Overall, the game fails to deliver solid backstory for all of his protagonists: all the characters involved are sheer avatars on screen, and, as a result, players don’t have the chance to empathise with them. The same happens with Lunafreya, who fades away before we can love her enough to care; but the game later delivers a long sequence of flashbacks meant to shed light on the relationship between her and Noctis, and the player starts to understand a little more of the characters in-game. As fascinating as they might have been, these scenes land too late, or at the wrong time to actually mean something for the player.

Instead, we are just asked to blindly follow Noctis and his friends in their journey, knowing little to nothing of their motivations, their background, or their most inner wishes, needs, and desires. It is true that there is an expanded universe behind Final Fantasy XV, built on the movie Kingsglaive, a comic book, a mangaand more—yet, the game fails to integrate them in its story, assuming all players have followed the expanded universe on their own and have a clear idea of the world they’re exploring.

And Ardyn? Ardyn is a fascinating villain with a powerful back story, possibly one of the most interesting characters in the game. However, he is as flat as the rest of the plot; a figure whose significance we can only graze during the course of our adventure, and whose most inner fears, desires, weaknesses and needs we can’t explore in depth.

(Non)Interactive Narrative

Yet, video games are not entirely about stories—although they increasingly enjoy telling them in unexpected and mature ways. They are about how our in-game actions intertwine with that story, and how we can potentially influence the outcome, ifgiven the choice. So, I can totally understand players who wouldn’t bother about Final Fantasy XV’s plotholes, or about its poor writing.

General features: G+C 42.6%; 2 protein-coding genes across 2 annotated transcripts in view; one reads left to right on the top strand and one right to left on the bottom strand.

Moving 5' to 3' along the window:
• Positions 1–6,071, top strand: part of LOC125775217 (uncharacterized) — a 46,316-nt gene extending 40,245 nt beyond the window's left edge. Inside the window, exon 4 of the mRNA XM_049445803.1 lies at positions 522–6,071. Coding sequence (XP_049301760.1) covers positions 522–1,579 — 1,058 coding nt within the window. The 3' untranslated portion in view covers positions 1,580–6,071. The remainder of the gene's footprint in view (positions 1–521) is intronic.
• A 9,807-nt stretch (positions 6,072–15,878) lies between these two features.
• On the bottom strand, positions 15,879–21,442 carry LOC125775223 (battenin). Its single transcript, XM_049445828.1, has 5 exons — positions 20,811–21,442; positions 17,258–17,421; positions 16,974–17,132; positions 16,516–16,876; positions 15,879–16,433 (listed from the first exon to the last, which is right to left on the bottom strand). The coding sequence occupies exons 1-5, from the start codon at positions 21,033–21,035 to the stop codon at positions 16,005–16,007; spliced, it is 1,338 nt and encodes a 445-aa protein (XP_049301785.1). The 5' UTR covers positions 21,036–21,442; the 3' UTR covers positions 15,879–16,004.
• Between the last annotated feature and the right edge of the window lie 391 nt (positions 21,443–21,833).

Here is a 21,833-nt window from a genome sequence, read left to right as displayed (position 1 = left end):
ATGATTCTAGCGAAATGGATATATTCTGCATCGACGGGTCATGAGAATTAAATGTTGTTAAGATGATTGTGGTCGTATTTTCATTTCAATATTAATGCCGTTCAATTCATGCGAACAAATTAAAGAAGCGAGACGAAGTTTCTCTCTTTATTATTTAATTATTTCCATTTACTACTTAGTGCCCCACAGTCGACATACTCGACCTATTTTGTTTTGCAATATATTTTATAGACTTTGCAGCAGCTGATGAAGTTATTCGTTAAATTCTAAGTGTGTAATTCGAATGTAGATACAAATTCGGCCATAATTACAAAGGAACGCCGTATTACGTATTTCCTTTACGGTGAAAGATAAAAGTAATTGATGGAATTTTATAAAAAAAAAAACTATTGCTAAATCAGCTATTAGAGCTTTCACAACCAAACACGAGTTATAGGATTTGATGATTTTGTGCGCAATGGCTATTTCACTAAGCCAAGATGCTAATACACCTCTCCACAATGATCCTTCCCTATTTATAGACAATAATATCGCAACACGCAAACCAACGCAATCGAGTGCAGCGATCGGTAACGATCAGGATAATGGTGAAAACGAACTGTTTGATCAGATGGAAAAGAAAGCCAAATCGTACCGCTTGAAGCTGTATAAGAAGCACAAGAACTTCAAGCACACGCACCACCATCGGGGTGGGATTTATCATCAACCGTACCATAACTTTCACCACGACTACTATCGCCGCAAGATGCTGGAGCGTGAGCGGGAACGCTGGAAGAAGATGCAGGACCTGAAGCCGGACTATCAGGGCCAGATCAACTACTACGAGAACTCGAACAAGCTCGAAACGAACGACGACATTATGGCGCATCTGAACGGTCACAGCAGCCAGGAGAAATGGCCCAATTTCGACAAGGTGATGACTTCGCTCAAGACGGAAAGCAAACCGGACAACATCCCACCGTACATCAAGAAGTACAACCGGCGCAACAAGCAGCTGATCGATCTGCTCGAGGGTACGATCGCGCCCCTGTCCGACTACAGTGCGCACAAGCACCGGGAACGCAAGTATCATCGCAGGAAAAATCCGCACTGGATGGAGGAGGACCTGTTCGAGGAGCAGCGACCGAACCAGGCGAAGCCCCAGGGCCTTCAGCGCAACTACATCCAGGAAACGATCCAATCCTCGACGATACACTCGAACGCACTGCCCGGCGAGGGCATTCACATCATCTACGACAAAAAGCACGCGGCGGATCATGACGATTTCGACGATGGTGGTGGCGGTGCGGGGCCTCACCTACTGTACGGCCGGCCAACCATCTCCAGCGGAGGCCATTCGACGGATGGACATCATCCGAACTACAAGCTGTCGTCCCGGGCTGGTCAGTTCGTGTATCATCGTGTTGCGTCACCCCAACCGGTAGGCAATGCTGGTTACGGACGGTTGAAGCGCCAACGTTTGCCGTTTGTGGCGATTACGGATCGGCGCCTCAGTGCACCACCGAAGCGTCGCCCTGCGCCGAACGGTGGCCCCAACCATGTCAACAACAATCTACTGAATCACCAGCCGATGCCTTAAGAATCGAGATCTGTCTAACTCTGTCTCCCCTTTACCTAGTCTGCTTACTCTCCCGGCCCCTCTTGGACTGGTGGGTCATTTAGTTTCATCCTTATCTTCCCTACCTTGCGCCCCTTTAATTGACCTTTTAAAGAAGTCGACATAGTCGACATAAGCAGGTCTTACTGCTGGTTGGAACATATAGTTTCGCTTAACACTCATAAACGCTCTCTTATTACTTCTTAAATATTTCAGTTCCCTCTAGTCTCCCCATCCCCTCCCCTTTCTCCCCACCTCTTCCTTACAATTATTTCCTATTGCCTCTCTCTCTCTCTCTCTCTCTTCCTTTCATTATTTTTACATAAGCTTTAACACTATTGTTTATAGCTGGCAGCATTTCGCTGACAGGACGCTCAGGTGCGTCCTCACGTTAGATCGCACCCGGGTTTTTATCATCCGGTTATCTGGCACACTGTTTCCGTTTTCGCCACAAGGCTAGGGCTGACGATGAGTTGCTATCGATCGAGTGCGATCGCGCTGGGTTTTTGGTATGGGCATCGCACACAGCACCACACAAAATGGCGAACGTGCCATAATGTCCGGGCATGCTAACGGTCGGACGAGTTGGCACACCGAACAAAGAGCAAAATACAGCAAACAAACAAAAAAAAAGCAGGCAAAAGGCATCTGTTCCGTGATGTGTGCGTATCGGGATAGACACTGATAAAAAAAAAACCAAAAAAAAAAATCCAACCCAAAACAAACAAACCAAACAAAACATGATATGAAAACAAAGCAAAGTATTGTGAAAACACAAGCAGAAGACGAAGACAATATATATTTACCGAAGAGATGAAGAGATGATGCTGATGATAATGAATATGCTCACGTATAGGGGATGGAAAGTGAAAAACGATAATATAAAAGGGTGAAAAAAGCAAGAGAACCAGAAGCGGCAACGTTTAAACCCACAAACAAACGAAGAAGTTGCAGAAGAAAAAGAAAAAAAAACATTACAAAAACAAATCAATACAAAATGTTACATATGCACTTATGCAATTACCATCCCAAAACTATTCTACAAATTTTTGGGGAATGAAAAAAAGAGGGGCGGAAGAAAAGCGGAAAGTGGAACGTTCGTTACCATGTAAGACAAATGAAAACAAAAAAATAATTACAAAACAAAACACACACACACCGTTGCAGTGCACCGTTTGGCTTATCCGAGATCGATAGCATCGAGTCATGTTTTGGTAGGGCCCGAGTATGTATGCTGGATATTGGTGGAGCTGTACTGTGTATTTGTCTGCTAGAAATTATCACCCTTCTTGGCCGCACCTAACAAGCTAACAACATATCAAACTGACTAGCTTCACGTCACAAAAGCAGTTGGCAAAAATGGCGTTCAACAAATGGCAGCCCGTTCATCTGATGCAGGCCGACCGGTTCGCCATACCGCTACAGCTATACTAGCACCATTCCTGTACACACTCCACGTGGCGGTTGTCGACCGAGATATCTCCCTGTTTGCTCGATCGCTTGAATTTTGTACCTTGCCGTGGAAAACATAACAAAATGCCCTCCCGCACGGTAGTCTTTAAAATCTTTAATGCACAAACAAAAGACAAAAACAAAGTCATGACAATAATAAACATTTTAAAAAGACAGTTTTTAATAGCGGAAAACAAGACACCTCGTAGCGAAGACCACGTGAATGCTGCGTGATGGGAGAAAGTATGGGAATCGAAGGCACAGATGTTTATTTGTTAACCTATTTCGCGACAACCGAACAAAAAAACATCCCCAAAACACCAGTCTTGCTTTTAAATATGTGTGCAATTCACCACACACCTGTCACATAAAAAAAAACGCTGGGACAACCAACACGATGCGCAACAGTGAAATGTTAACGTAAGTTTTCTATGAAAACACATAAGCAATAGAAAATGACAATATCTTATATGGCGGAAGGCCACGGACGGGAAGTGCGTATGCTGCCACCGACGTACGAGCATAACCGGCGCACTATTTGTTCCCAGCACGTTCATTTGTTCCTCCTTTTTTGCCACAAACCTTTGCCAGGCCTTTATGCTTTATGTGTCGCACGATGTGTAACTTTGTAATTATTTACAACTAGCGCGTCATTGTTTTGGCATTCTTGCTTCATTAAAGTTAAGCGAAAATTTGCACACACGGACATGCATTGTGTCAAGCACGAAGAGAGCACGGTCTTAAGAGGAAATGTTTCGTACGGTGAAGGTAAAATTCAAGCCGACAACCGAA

The problem, here, is that Final Fantasy XVis not even a well-designed interactive story.

The player has almost no power in the way the events unfold, and every apparent “choice” is ultimately pointless to him and the characters involved. It doesn’t matter how you decide to reply to Luna’s messages in Umbra’s journal — the outcome will always be the same. The player has no way of influencing the story itself, and, instead, is tricked into making choices which will have no meaning over the overall experience. One exception applies: the dialogue with the Prime Minister of Altissia, showing the potential of what this game could have been.

There’s nothing wrong in leading the player by his hand — the recent God of Wardoes it, and in a surprisingly brilliant way. However, in Final Fantasy XV, the developers willingly decided to give players a chance to “roleplay” Noctis with a few dialogue choices; most of which will just allow the player to listen to a different line of dialogue, and nothing more than that. There is no karma variable, no relationship with Luna, Gladio, Ignis or Prompto, no indicator on screen that suggests an evolving connection with any of the main characters.

Final Fantasy XV gives you an illusion of power, this way restricting its potential interactivity and immersiveness to mere action-RPG gameplay mechanics.

It needn’t be different, however: a video game doesn’t need to have branching narrative or interactive plot-choices, to be consistent. If it gives me the chance to “roleplay” my main character, however, I do expect a certain degree of control over the story at hand — even if such control is just the bare minimum.

As we approach the end of the story, we realise that Final Fantasy XV’s ambition was the cause of its mediocrity. There was certainly a great concept idea behind the whole story — but it wasn’t pursued until the very end, due to poor planning or a lack of physical time.

And it is with a torn heart that I say all this, as Final Fantasy is easily one of my favorite video game series of all time.

Originally published on on August 12, 2018.